All child restraints sold in New Zealand must meet an approved standard. All will show an ‘S’ mark (New Zealand Standard NZS 1754), or a tick mark (Australian Standard AS 1754), or an ‘E’ mark (European Standard ECE 44). Restraints that comply with the United States Standard (FMVSS 213) must, in addition to any other markings, display the New Zealand Standard ‘S’ mark to show they have been certified for use in New Zealand.

With the addition of the Japanese Technical Standard, all in-built child restraints in a car that has been certified for use on New Zealand roads will meet one of the standards.

As well as meeting an approved standard, all child restraints must be installed correctly and be in good condition.

What about Japanese child restraints that are not built into the vehicle?

Only Japanese child restraints that are integrated into the rear set when the car is manufactured meet the approved standard. Other Japanese child restraints are still excluded from use in New Zealand.

What was the result of consultation on exhaust noise?

The issue of vehicle exhaust noise drew the most interest during consultation. Many of the submissions were from vehicle enthusiasts who put forward a range of views. The NZ Transport Agency also consulted with the exhaust system industry.

The rule carries over and clarifies existing legislation. This requires that a modified exhaust system should not be noticeably and significantly louder than the original equipment. This is a subjective test but an objective noise test for New Zealand will be developed as part of a revised Emissions Rule due to be developed in 2004/05.

What does the rule say about exemptions from speedometers in vehicles?

Vehicles that are capable of a speed in excess of 50 km/h are required to have a speedometer, except under special circumstances. View these circumstances here.

What does the rule say about speed measuring devices for agricultural vehicles?

The NZ Transport Agency consulted on whether agricultural vehicles capable of going over 30 km/h should be required to have a speed measuring device (eg a rev counter). It was decided that the current practice of only requiring a speedometer for vehicles able to go over 50 km/h should continue.

What decisions were made about illuminated signs mounted on vehicles?

Reflective or light-emitting signs on vehicles or trailers usually carry a message, logo, advertisement or some other graphic image. While they are specifically designed to catch the public’s attention, there is concern that they could obscure regulatory lighting equipment or distract or confuse other road users. It was decided to address this issue in the development of the Land Transport Rule: Vehicle Lighting currently in its final stages.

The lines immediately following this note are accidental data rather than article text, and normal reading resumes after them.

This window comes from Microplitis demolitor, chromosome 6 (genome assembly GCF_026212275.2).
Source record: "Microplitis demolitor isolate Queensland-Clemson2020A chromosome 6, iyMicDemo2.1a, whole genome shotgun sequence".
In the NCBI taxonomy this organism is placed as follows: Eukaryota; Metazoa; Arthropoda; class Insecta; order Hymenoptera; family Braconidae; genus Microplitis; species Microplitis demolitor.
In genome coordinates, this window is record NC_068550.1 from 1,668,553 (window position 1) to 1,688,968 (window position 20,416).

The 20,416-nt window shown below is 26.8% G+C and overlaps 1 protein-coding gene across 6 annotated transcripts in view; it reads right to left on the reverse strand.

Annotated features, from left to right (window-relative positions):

Should logging trailers have mudguards?

For the past 15 years trailers on logging trucks have not been legally required to have full mudguards because of the difficult roading environment that they travel in. Instead, they have been required to have partial mudguards. The rule does not change this requirement.

When will the rule take effect?

The Vehicle Equipment Rule will come into effect on 27 February 2005.

What happens if people don’t comply with this rule?

Offences and penalties will be included in an amended version of the Land Transport (Offences and Penalties) Regulations 1999, which will come into force when the rule takes effect.

What current law does this rule replace?

The rule replaces some of the provisions within Part Seven of the Traffic Regulations 1976. The remaining provisions will be replaced by other rules. It also consolidates other secondary legislation and New Zealand Gazette notices into one rule.

What consultation has there been on this rule?

A draft rule was released for consultation on 17 April 2003 with a deadline for submissions of 3 June 2003. Almost 3,000 submissions were received. While this was mainly due to interest in noise levels for modified exhaust systems, there was also general interest in other issues raised. The submissions were taken into account in re-drafting the rule into its final form and it was then submitted to the Ministry of Transport for scrutiny, to Government for comment and to the Minister of Transport for signing.

Where can I get a copy of the rule?

You can purchase Land Transport Rules from selected Bennetts, Paper Plus and Whitcoulls retailers and any other retailers that sell government legislation. You can also get a copy by contacting the printers and distributors of the rules, Wickliffe Limited, on Freephone 0800 226 440.

Final rules are available on our website.

How can I get more information about the rule?

The full text of the rule is available on the NZ Transport Agency’s website and you can contact the NZ Transport Agency Help Desk on Freephone 0800 699 000 for more information.

Last updated: 26 November 2005